Arts Review: Macbeth


Dir. Jack Cameron, The Art School, 7-9th of December

STaG return to The Art School with another addition to their repertoire works by William Shakespeare. As the audience take their seats, intense music plays with low, ominous lighting. Alongside an excitingly dark programme, brandishing superb photographic artwork on the front with Macbeth’s bloody hand wrapped around the stomach of Lady Macbeth, already the atmosphere is dripping with tension.

Earlier in 2015 Glasgow was treated to Filter’s Macbeth, a radical and unapologetic transformation of the thrilling tragedy, pushing the boundaries of Shakespearian theatre.  For anyone who missed it, the performance consisted mainly of a number of musicians on stage dressed in casual clothing playing electronic sounds. From the opening of STaG’s production of Macbeth it was clear that the same radical energy would flow through the veins of this interpretation of the play. Immediate attention was called upon from the audience as the opening scene exploded into life with loud electronic music and flashing lights. The energy from the heavy, heart-pounding sound was cleverly employed to portray the power and influence of the iconic witches.

The uneasiness of the plot is laid bare from the beginning, from the despair of Lady Macbeth (Hanni Shinton) to the boiling fury of Macduff (Raymond Wilson). Sam Skoog shows great confidence on stage in the title role, managing to hold and control the audience, with moments ranging from deep sincerity to manic recklessness. He masterfully portrays all the turmoil of Macbeth’s journey. The entire cast complement each other throughout the performance, demanding a silent concentration of the audience during the gravity of Banquo’s (Tom Rouvray) infamous scene with the Porter (Ryan Rutherford) providing welcomed laughter and light relief.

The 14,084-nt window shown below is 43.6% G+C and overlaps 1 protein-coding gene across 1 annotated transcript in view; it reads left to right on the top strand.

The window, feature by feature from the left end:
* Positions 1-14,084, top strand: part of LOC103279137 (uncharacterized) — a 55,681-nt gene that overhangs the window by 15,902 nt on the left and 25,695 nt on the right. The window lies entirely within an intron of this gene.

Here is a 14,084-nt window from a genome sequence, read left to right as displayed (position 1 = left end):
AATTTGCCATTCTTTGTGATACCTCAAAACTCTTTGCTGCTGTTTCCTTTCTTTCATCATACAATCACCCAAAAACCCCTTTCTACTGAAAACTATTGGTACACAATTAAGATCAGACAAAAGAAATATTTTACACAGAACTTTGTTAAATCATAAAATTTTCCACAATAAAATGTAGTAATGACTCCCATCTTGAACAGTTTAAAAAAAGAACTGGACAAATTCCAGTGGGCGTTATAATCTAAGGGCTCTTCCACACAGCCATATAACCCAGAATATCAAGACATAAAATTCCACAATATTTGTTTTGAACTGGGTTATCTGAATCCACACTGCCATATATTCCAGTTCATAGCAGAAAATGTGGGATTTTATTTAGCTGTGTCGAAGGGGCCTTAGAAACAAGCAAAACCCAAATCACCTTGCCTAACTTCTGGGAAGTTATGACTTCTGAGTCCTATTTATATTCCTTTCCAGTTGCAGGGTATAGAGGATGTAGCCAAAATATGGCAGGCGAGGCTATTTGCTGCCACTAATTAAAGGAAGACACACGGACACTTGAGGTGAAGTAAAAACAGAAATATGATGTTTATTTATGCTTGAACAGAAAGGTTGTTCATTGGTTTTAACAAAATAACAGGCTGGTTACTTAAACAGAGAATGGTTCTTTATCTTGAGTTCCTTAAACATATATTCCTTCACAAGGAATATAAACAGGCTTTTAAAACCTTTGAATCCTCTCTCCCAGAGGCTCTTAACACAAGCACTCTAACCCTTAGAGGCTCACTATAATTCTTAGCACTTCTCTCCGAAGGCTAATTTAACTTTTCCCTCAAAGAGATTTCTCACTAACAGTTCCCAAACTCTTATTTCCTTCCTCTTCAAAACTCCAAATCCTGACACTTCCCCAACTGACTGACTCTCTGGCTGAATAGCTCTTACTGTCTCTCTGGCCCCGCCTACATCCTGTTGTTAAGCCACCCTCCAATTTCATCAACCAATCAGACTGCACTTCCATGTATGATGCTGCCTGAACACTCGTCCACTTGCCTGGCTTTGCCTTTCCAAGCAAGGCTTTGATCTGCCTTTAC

The use of costume works alongside the dark emotive climate of the play with every member of the cast dressed in a variant of black and white. Alongside the minimal use of props and scenery the eyes of the audience are drawn to the bloody red that stains the hands and shirt of Macbeth.

Director Jack Cameron, and all involved in the performance, have produced a powerful, haunting, and stylishly modern production of a Shakespeare classic, with plenty of blood, knives, and a can of Tennent’s to complete the Scottish play. Not only an exceptional piece of student theatre but a powerful addition to this seemingly timeless Scottish play.

[Rob Cardew]

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